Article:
AbbVie / Biosimilar Settlements
Beginning in 2015, biosimilar manufacturers began submitting Abbreviated Biologic License Applications to the FDA for production of biosimilar antibodies to Humira. This triggered pre-litigation exchanges under the BPCIA—referred to as the “patent dance”—between AbbVie and the biosimilar manufacturers during which AbbVie identified potentially infringed patents. At the conclusion of the “patent dance,” AbbVie was required to initiate lawsuits to determine the validity of the patents at issue. Following litigation, AbbVie entered into several settlements in which AbbVie granted licenses to each manufacturer allowing them to enter the European market as early as 2018 and prohibiting entry to the U.S. market until 2023.
The Plaintiffs’ Claims
Plaintiffs raised two novel antitrust theories in their complaint:
- AbbVie monopolized the market in violation of Section 2 of the Sherman Act by acquiring and asserting a “patent thicket” of over a hundred patents relating to Humira in order to prevent market entry by biosimilars manufacturers; and
- AbbVie and biosimilar manufacturers allocated geographical markets and engaged in pay-for-delay arrangements in violation of Section 1 of the Sherman Act through settlement agreements in which AbbVie granted licenses allowing those manufacturers to sell in Europe in 2018 and prohibiting entry into the U.S. market until 2023.
The Humira court appeared critical of AbbVie’s conduct but still found that the plaintiffs failed to state a claim under any of their antitrust theories.
The Court’s Opinion
“Patent Thicket” Monopolization Claim
The Court held that AbbVie’s “patent thicket” IP strategy was not illegal monopolization in violation of Section 2 of the Sherman Act. Under the Noerr–Pennington doctrine, AbbVie’s “petitioning” activities were immunized from federal antitrust liability unless those petitions were “objectively baseless.” Judge Shah found that AbbVie’s patent applications, the inter partes review, and subsequent infringement litigation were generally successful, thereby “self-proving [their] reasonableness.” The only conduct found not protected by Noerr-Pennington was AbbVie’s conduct during the patent dances in listing and asserting patents it allegedly knew to be non-infringed or invalid. However, Judge Shah did not find this to be dispositive, noting that Plaintiffs’ theory depended on all components of AbbVie’s conduct and that it was not plausible that the non-immunized conduct intimidated the biosimilar manufacturers into delaying entry in the U.S. market.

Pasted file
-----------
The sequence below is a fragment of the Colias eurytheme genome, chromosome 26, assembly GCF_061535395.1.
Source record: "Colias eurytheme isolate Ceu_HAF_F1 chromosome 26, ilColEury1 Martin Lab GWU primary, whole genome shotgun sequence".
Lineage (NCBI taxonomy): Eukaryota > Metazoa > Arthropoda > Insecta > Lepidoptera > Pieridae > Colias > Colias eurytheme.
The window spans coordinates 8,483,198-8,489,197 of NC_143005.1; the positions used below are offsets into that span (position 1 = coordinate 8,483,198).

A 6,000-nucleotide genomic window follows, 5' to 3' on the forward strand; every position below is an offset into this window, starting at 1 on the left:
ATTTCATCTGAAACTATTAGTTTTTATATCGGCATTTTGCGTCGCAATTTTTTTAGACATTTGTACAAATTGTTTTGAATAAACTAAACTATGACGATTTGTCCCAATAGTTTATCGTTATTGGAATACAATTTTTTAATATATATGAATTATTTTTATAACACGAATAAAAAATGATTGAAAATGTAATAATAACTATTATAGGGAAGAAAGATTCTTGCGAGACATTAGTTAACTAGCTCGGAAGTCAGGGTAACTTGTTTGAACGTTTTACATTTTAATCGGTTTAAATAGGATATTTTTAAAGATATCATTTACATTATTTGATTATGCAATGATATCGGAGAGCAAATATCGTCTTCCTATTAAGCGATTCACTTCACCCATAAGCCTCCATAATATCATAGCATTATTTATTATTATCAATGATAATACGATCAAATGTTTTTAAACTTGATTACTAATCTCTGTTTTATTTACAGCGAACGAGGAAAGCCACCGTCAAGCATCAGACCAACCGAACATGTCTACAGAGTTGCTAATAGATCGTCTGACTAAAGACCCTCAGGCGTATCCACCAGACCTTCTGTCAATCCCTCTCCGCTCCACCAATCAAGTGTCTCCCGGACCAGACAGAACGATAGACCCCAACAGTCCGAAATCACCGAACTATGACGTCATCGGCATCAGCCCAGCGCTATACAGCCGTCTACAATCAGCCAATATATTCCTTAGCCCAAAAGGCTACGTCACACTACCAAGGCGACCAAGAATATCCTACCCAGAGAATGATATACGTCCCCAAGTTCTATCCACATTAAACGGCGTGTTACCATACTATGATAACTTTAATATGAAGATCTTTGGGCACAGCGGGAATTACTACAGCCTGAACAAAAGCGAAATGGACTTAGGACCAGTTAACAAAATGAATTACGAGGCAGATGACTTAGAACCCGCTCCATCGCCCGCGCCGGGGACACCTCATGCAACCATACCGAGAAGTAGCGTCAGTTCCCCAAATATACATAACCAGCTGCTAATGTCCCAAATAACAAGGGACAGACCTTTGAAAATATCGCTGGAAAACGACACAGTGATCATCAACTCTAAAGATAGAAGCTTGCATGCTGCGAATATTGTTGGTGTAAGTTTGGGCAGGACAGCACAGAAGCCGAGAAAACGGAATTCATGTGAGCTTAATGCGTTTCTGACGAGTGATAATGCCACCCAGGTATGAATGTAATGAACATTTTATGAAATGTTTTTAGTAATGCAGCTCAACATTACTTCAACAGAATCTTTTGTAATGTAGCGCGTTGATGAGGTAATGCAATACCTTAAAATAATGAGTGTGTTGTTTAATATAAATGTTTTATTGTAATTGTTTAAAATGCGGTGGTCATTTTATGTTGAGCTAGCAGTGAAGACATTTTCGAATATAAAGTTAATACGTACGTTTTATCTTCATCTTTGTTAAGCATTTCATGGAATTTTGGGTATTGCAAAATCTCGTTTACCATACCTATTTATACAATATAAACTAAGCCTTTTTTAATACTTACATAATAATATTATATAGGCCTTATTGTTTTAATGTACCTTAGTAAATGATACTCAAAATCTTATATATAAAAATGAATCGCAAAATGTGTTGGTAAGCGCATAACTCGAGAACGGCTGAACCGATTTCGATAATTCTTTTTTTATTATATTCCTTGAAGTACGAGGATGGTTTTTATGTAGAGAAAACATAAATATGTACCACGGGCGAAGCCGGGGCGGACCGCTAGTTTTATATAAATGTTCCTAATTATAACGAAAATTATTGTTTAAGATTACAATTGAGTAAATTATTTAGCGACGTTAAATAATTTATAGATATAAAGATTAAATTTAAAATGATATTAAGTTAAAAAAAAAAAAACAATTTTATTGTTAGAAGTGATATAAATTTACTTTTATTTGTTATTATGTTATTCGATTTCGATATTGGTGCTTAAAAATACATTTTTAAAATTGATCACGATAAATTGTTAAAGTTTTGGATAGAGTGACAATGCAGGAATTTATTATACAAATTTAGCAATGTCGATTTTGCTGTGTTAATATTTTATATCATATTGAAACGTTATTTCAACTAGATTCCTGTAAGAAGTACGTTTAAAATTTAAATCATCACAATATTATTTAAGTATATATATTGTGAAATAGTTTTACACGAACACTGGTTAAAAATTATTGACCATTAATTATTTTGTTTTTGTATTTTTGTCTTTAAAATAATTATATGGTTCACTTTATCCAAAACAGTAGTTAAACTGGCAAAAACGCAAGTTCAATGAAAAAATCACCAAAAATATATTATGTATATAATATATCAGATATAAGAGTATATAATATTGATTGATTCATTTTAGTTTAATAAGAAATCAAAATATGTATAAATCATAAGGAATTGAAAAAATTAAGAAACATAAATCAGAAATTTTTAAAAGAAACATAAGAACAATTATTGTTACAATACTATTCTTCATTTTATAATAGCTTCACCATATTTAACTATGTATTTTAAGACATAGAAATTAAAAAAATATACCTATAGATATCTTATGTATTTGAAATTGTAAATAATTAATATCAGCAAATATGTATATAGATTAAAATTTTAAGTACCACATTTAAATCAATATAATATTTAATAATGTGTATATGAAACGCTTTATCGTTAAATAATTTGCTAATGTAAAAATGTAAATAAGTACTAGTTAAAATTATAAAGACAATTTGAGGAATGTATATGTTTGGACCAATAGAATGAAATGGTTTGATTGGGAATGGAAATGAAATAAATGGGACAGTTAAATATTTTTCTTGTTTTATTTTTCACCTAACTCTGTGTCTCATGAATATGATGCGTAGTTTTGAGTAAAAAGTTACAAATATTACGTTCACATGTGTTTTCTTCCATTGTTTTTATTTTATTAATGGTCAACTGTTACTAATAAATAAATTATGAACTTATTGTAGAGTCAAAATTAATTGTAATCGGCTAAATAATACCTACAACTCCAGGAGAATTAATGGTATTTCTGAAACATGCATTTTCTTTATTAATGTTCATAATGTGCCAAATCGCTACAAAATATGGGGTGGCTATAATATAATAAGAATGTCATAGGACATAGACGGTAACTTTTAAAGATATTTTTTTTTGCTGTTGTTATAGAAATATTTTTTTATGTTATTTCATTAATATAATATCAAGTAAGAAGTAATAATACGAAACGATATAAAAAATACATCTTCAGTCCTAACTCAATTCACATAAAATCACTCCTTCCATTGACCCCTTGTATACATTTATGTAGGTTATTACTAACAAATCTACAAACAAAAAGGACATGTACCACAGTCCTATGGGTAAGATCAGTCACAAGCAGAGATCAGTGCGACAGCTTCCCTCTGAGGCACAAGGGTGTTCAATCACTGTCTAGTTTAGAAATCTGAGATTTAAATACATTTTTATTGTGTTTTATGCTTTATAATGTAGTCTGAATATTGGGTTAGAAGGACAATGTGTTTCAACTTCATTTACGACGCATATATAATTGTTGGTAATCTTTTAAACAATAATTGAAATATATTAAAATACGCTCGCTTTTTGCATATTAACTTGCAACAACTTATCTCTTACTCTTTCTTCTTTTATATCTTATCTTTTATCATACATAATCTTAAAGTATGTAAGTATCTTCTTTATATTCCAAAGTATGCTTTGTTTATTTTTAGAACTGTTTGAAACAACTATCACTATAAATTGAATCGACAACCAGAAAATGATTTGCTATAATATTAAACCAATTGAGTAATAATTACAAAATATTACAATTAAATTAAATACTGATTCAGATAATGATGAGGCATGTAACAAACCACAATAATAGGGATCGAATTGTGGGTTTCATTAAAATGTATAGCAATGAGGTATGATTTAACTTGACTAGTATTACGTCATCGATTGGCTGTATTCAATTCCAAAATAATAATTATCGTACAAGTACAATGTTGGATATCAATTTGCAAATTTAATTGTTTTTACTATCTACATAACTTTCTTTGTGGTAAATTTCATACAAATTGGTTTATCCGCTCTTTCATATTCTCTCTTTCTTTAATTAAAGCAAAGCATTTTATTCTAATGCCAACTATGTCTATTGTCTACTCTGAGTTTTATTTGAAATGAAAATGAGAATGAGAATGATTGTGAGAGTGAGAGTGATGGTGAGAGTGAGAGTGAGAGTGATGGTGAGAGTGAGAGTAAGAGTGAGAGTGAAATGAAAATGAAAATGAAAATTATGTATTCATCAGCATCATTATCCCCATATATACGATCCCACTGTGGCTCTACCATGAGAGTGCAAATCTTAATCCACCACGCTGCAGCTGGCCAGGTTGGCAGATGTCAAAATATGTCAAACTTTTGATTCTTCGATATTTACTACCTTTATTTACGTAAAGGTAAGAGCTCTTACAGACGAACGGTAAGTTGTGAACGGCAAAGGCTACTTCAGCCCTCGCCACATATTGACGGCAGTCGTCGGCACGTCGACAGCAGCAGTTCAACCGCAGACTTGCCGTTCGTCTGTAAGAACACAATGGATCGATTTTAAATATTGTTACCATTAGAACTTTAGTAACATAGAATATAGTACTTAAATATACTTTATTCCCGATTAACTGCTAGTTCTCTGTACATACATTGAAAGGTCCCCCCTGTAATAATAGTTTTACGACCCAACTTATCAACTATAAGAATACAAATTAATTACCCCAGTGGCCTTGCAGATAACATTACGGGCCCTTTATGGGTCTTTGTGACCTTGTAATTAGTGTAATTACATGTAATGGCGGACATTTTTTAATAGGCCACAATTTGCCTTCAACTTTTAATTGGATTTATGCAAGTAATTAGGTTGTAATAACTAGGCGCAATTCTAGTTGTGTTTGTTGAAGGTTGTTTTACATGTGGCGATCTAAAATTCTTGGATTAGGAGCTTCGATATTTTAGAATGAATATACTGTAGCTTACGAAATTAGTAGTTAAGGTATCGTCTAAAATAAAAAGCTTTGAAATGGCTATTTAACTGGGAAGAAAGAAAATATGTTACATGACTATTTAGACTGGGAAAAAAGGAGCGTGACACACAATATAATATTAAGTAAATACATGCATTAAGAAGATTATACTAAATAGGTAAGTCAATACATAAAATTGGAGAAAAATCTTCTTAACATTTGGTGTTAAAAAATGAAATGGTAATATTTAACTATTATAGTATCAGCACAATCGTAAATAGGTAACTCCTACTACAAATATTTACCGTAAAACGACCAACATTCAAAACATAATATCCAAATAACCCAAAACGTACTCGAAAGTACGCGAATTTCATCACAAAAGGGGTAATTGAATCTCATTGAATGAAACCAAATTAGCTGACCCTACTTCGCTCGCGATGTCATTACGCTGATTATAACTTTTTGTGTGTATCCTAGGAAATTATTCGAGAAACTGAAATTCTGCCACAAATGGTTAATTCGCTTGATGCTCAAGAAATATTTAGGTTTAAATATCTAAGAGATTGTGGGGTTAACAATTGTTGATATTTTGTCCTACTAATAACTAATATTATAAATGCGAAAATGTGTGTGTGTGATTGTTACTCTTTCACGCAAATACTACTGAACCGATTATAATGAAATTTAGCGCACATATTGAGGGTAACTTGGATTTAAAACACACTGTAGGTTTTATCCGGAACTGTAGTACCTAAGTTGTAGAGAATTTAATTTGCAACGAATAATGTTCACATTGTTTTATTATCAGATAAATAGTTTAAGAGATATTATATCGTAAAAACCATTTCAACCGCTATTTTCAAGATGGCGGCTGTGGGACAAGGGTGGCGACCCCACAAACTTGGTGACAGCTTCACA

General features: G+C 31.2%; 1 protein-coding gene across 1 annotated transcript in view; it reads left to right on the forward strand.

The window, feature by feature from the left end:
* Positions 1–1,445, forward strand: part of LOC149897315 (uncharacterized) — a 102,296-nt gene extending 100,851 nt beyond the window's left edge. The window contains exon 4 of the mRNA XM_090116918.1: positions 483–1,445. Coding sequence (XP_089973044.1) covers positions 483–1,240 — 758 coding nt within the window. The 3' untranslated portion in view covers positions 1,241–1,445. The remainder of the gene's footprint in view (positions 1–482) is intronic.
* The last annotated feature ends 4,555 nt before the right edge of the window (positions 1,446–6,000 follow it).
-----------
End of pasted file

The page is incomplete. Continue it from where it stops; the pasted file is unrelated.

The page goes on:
Market Allocation and Pay-for-Delay Claims
With respect to the market allocation claim, the Court found that the settlements allowing competition in Europe before in the United States were not per se illegal because they were not facially anticompetitive and because the nature of the patent grant, as acknowledged by the Supreme Court, supported the finding that an agreement to permit entry into a geographic market previously protected by a patent is not market allocation that would otherwise be per se illegal. In dismissing the pay-for-delay claims arising from the same settlements, the Court observed that under FTC v. Actavis, Inc., 570 U.S. 136 (2013), parties are free to agree to settlement terms allowing for early entry prior to the expiration of a patent. Thus, Supreme Court precedent dictated that the AbbVie settlements, allowing entry to the European market and U.S. markets before the nominal expiration date of AbbVie’s patents, were not reverse payment agreements subject to antitrust scrutiny because the nominal period of non-competition between AbbVie and biosimilar manufacturers was decreased relative to the expiration date of AbbVie’s patents. The court also noted that the patent right itself was intrinsically an entitlement to a territorial monopoly: allowing licenses for patent rights did not implicate the same territorial allocation concerns that the Sherman Act was intended to deter involving extralegal business collusion and territory allocation.